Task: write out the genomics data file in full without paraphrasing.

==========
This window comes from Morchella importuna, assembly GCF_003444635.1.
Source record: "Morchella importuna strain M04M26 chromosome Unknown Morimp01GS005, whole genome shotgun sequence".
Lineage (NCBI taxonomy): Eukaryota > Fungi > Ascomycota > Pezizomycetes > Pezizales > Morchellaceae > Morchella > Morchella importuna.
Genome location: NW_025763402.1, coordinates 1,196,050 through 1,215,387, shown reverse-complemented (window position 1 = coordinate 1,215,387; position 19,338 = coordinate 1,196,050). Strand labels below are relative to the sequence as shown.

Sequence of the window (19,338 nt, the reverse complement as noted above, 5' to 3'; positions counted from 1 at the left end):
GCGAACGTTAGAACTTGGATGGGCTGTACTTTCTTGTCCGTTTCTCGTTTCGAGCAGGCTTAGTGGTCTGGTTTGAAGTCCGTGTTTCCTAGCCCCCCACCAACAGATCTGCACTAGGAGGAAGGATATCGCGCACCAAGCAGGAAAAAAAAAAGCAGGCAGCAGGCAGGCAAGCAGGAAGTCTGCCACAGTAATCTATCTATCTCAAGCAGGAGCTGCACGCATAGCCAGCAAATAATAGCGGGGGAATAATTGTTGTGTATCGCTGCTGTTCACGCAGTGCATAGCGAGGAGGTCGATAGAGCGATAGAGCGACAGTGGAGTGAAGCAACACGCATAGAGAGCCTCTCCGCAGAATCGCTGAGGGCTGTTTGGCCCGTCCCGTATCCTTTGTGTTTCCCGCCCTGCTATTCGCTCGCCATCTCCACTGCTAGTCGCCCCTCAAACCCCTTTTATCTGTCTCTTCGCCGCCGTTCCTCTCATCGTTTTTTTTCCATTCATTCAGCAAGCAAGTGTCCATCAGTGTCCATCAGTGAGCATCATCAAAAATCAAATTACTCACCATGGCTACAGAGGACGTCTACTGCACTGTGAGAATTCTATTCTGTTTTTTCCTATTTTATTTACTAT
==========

This window comes from Morchella importuna, assembly GCF_003444635.1.
Source record: "Morchella importuna strain M04M26 chromosome Unknown Morimp01GS005, whole genome shotgun sequence".
Lineage (NCBI taxonomy): Eukaryota > Fungi > Ascomycota > Pezizomycetes > Pezizales > Morchellaceae > Morchella > Morchella importuna.
Genome location: NW_025763402.1, coordinates 1,196,050 through 1,215,387, shown reverse-complemented (window position 1 = coordinate 1,215,387; position 19,338 = coordinate 1,196,050). Strand labels below are relative to the sequence as shown.

Sequence of the window (19,338 nt, the reverse complement as noted above, 5' to 3'; positions counted from 1 at the left end):
GCGAACGTTAGAACTTGGATGGGCTGTACTTTCTTGTCCGTTTCTCGTTTCGAGCAGGCTTAGTGGTCTGGTTTGAAGTCCGTGTTTCCTAGCCCCCCACCAACAGATCTGCACTAGGAGGAAGGATATCGCGCACCAAGCAGGAAAAAAAAAAGCAGGCAGCAGGCAGGCAAGCAGGAAGTCTGCCACAGTAATCTATCTATCTCAAGCAGGAGCTGCACGCATAGCCAGCAAATAATAGCGGGGGAATAATTGTTGTGTATCGCTGCTGTTCACGCAGTGCATAGCGAGGAGGTCGATAGAGCGATAGAGCGACAGTGGAGTGAAGCAACACGCATAGAGAGCCTCTCCGCAGAATCGCTGAGGGCTGTTTGGCCCGTCCCGTATCCTTTGTGTTTCCCGCCCTGCTATTCGCTCGCCATCTCCACTGCTAGTCGCCCCTCAAACCCCTTTTATCTGTCTCTTCGCCGCCGTTCCTCTCATCGTTTTTTTTCCATTCATTCAGCAAGCAAGTGTCCATCAGTGTCCATCAGTGAGCATCATCAAAAATCAAATTACTCACCATGGCTACAGAGGACGTCTACTGCACTGTGAGAATTCTATTCTGTTTTTTCCTATTTTATTTACTAT